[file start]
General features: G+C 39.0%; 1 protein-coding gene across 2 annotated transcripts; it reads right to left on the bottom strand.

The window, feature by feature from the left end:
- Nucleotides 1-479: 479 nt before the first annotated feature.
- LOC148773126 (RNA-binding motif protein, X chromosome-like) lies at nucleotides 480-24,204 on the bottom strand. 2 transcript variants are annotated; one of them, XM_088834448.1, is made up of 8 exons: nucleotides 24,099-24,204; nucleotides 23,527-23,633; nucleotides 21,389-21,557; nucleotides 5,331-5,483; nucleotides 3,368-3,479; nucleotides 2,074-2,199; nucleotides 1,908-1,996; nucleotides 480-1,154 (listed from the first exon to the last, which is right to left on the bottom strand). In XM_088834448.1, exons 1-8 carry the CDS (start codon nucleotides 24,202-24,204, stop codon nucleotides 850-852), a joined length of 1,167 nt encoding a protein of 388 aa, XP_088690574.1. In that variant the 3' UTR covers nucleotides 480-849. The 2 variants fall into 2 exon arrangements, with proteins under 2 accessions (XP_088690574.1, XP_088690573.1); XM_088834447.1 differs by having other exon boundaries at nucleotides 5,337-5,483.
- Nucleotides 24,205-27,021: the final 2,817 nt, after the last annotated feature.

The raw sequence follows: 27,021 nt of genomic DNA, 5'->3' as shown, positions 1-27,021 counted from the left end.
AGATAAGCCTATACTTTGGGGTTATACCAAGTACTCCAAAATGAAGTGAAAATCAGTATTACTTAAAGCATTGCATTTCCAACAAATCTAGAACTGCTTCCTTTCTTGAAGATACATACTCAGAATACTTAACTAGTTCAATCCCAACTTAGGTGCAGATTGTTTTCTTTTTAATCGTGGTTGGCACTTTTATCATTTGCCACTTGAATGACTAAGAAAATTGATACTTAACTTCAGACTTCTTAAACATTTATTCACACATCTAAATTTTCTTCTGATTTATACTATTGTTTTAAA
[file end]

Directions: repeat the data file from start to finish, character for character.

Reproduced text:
General features: G+C 39.0%; 1 protein-coding gene across 2 annotated transcripts; it reads right to left on the bottom strand.

The window, feature by feature from the left end:
- Nucleotides 1-479: 479 nt before the first annotated feature.
- LOC148773126 (RNA-binding motif protein, X chromosome-like) lies at nucleotides 480-24,204 on the bottom strand. 2 transcript variants are annotated; one of them, XM_088834448.1, is made up of 8 exons: nucleotides 24,099-24,204; nucleotides 23,527-23,633; nucleotides 21,389-21,557; nucleotides 5,331-5,483; nucleotides 3,368-3,479; nucleotides 2,074-2,199; nucleotides 1,908-1,996; nucleotides 480-1,154 (listed from the first exon to the last, which is right to left on the bottom strand). In XM_088834448.1, exons 1-8 carry the CDS (start codon nucleotides 24,202-24,204, stop codon nucleotides 850-852), a joined length of 1,167 nt encoding a protein of 388 aa, XP_088690574.1. In that variant the 3' UTR covers nucleotides 480-849. The 2 variants fall into 2 exon arrangements, with proteins under 2 accessions (XP_088690574.1, XP_088690573.1); XM_088834447.1 differs by having other exon boundaries at nucleotides 5,337-5,483.
- Nucleotides 24,205-27,021: the final 2,817 nt, after the last annotated feature.

The raw sequence follows: 27,021 nt of genomic DNA, 5'->3' as shown, positions 1-27,021 counted from the left end.
AGATAAGCCTATACTTTGGGGTTATACCAAGTACTCCAAAATGAAGTGAAAATCAGTATTACTTAAAGCATTGCATTTCCAACAAATCTAGAACTGCTTCCTTTCTTGAAGATACATACTCAGAATACTTAACTAGTTCAATCCCAACTTAGGTGCAGATTGTTTTCTTTTTAATCGTGGTTGGCACTTTTATCATTTGCCACTTGAATGACTAAGAAAATTGATACTTAACTTCAGACTTCTTAAACATTTATTCACACATCTAAATTTTCTTCTGATTTATACTATTGTTTTAAA